General Motors EV-1

Model Specifications

  • Class: Electric subcompact
  • Body style: 2-seat, 2-door coupe
  • Electric motor: three phase alternating current induction motor with IGBT power inverter
  • Transmission: single-speed reduction integrated with motor and differential
  • Plug in charging: 6.6kW Magne Charge inductive converter
  • Wheelbase: 98.9 inches
  • Weight: 3,086 lbs. (2,908 lbs. without battery)

Production Facts: https://en.wikipedia.org/wiki/General_Motors_EV1

  • General Motors
  • Production Years:       1996–1999 (1,117 units)
  • 1997 model year: 660 Generation I units
  • 1999 model year: 457 Generation  II units
  • Assembly Plant:  GM Lansing Craft Centre, Lansing, Michigan, U.S.


The General Motors EV1 was an electric car produced and leased by the General Motors Corporation from 1996 to 1999. It was the first mass-produced and purpose-designed electric vehicle of the modern era from a major automaker, and the first GM car designed to be an electric vehicle from the outset.

The EV1 was made available through limited lease-only agreements to residents of Los Angeles, California, and Phoenix and Tucson, Arizona. Within a year of the EV1’s release, leasing programs were also launched in San Francisco and Sacramento, California, along with a limited program in Georgia.

The EV1 program was discontinued in 2002, and all cars on the road were recalled. The majority of the EV1s were crushed, and the rest delivered to museums and educational institutes with their electric power trains deactivated. The demise of the EV1 is the subject of a 2006 documentary film entitled Who Killed the Electric Car?

On loan from Virginia Tech

The relatively brief history of the automobile echoes with romantic stories of lost causes, undeserved failures, great ideas unheeded, righteous hopes dashed, prophets before their time and heroes overwhelmed. Innovative also-rans litter the landscape of the chrome-bright past, felled by forces too formidable or a market too fickle. The 1948 Tucker, a surprisingly advanced car, is one spinout on the boulevard of broken axles. The Cord was a much-admired failure, as were the Kaiser, with its pop-out safety windshield, the beautiful Raymond Loewy-designed Studebaker Starliner and the sporty 1950s Nash- Healy. Though all these worthies signaled new directions and influenced the future, they failed. SMITHSONIAN MAGAZINE – JUNE 2006 By Owen Edwards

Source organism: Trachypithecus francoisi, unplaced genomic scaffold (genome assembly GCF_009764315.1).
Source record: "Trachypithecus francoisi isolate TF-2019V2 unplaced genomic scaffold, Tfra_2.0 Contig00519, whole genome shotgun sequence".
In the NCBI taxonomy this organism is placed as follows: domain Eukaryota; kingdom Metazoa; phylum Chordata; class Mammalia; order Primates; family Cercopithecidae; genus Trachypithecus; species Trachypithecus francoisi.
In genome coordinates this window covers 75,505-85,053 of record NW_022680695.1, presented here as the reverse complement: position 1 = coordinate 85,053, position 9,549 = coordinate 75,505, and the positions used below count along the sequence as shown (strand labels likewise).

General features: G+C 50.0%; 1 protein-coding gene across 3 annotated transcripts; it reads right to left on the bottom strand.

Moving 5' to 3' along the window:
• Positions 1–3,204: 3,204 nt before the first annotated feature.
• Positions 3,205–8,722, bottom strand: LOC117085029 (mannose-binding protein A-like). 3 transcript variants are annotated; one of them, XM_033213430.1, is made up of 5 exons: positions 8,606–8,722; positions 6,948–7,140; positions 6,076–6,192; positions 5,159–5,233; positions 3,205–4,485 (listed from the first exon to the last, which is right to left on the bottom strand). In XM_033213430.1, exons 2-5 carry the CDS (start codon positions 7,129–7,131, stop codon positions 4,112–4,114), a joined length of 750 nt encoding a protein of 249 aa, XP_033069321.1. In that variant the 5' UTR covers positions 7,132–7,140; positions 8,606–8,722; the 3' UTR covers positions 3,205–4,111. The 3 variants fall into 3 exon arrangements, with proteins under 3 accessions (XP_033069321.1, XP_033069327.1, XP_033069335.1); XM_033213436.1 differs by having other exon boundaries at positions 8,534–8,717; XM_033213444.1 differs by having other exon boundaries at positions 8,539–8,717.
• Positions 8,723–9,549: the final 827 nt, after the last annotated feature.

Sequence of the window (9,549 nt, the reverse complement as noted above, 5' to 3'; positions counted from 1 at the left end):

The General Motors EV1 was an electric car produced and leased by General Motors from 1996 to 1999.It was the first mass-produced and purpose-designed electric vehicle of the modern era from a major automaker, the first GM car designed to be an electric vehicle from the outset along with being the first and only passenger car to be marketed under the corporate General Motors (GM) name instead of being branded under one of its divisions.

The decision to mass-produce an electric car came after GM received a favorable reception for its 1990 Impact electric concept car, upon which the design of the EV1 drew heavily. Inspired partly by the Impact’s perceived potential for success, the California Air Resources Board (CARB) subsequently passed a mandate that made the production and sale of zero-emissions vehicles (ZEV) a requirement for the seven major automakers selling cars in the United States to continue to market their vehicles in California.